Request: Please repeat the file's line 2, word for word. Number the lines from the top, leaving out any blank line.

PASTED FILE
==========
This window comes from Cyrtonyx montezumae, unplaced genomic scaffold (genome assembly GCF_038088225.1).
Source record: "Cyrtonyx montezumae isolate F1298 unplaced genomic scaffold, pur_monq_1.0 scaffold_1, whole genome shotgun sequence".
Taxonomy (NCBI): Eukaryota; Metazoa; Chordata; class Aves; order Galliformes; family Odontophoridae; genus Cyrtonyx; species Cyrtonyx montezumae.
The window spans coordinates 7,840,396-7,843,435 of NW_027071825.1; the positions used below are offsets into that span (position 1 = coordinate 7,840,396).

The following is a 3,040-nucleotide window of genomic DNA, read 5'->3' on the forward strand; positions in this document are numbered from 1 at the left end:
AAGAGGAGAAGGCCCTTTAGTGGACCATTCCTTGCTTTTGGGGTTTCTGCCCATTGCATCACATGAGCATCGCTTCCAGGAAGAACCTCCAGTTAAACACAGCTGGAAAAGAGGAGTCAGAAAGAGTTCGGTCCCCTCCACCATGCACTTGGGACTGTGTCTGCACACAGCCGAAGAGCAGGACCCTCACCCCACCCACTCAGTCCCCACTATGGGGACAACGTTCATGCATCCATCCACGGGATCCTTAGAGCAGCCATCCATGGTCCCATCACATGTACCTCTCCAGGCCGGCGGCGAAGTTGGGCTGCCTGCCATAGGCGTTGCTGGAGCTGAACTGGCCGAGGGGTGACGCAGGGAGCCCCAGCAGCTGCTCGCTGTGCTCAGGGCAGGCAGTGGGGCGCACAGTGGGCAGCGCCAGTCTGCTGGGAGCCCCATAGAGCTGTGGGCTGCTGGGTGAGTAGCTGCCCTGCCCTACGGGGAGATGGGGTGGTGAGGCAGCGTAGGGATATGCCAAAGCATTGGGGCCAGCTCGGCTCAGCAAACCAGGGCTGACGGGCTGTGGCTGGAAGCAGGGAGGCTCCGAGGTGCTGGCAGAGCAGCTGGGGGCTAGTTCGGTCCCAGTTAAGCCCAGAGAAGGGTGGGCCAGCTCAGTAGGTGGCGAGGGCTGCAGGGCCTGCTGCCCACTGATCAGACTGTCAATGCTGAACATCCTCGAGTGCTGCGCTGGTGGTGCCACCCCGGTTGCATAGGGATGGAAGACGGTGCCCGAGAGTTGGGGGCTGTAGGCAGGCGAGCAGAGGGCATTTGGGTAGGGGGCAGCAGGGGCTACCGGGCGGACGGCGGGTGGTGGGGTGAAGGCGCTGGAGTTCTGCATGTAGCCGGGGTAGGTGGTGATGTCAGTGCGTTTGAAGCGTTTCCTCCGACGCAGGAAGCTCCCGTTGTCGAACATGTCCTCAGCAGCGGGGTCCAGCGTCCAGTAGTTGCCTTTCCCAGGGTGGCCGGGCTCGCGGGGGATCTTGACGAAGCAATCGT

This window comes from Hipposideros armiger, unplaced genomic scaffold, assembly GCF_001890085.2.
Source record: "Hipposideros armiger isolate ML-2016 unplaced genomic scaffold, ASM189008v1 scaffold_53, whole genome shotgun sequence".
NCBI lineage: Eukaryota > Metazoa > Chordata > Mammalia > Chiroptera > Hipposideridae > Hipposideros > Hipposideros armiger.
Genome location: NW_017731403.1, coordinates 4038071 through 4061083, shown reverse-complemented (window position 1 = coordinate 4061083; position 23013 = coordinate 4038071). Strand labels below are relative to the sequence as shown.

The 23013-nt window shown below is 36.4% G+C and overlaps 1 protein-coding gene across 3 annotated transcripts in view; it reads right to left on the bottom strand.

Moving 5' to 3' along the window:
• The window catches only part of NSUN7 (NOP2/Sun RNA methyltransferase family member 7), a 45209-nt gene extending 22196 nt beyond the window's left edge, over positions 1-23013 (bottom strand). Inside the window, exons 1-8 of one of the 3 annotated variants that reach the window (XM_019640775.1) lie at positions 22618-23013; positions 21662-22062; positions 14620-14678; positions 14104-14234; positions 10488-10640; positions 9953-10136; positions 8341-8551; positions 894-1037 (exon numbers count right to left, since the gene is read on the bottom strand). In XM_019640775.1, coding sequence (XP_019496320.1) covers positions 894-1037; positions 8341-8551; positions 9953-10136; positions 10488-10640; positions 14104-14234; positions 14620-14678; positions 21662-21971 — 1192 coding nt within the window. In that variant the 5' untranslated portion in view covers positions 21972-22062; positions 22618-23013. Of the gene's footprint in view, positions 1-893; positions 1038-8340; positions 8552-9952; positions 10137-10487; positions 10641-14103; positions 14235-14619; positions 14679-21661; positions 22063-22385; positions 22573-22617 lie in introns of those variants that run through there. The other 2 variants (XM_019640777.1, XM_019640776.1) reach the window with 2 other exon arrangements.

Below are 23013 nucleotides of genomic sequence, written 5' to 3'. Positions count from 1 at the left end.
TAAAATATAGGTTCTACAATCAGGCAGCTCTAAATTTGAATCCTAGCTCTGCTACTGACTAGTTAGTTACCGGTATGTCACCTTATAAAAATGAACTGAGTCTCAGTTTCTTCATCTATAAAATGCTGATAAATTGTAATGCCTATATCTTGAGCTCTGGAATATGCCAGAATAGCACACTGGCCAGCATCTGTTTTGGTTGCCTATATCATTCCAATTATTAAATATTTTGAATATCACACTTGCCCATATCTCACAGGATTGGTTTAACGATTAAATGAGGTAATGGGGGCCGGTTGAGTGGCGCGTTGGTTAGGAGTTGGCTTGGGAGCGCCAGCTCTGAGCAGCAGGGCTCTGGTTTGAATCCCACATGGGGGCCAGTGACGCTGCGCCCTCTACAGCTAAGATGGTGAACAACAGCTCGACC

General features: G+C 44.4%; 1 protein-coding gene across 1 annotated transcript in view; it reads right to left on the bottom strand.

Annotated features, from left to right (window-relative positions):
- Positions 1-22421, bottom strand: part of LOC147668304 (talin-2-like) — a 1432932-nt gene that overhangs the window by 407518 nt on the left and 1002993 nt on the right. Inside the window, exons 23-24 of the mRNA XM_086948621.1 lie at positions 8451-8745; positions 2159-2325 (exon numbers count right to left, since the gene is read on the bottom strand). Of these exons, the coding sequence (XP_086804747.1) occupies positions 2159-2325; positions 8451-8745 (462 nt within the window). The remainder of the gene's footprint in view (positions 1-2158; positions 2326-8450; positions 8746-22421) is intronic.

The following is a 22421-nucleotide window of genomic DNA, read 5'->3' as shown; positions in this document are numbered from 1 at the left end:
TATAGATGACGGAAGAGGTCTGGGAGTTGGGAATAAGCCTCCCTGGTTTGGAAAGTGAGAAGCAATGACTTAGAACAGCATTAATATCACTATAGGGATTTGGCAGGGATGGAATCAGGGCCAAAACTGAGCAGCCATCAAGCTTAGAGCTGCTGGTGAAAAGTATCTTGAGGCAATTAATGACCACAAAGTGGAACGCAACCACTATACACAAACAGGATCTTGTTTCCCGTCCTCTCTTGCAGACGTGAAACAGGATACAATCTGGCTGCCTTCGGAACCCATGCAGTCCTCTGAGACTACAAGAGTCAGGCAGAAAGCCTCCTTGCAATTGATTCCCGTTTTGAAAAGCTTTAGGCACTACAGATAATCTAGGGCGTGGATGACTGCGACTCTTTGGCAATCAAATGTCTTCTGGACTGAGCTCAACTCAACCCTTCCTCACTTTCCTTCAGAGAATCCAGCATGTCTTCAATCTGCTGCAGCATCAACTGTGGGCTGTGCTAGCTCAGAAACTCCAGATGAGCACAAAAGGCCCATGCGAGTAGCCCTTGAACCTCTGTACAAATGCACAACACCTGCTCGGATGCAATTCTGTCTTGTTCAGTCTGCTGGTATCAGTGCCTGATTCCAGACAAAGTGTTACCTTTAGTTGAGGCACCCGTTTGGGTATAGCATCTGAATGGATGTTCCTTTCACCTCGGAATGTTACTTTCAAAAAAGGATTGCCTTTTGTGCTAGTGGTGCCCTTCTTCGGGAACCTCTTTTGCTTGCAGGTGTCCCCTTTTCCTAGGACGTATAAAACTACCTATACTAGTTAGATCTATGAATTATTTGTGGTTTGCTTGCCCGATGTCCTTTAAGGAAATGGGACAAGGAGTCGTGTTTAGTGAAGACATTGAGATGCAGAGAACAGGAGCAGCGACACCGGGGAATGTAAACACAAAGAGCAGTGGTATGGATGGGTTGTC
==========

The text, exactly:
Source record: "Cyrtonyx montezumae isolate F1298 unplaced genomic scaffold, pur_monq_1.0 scaffold_1, whole genome shotgun sequence".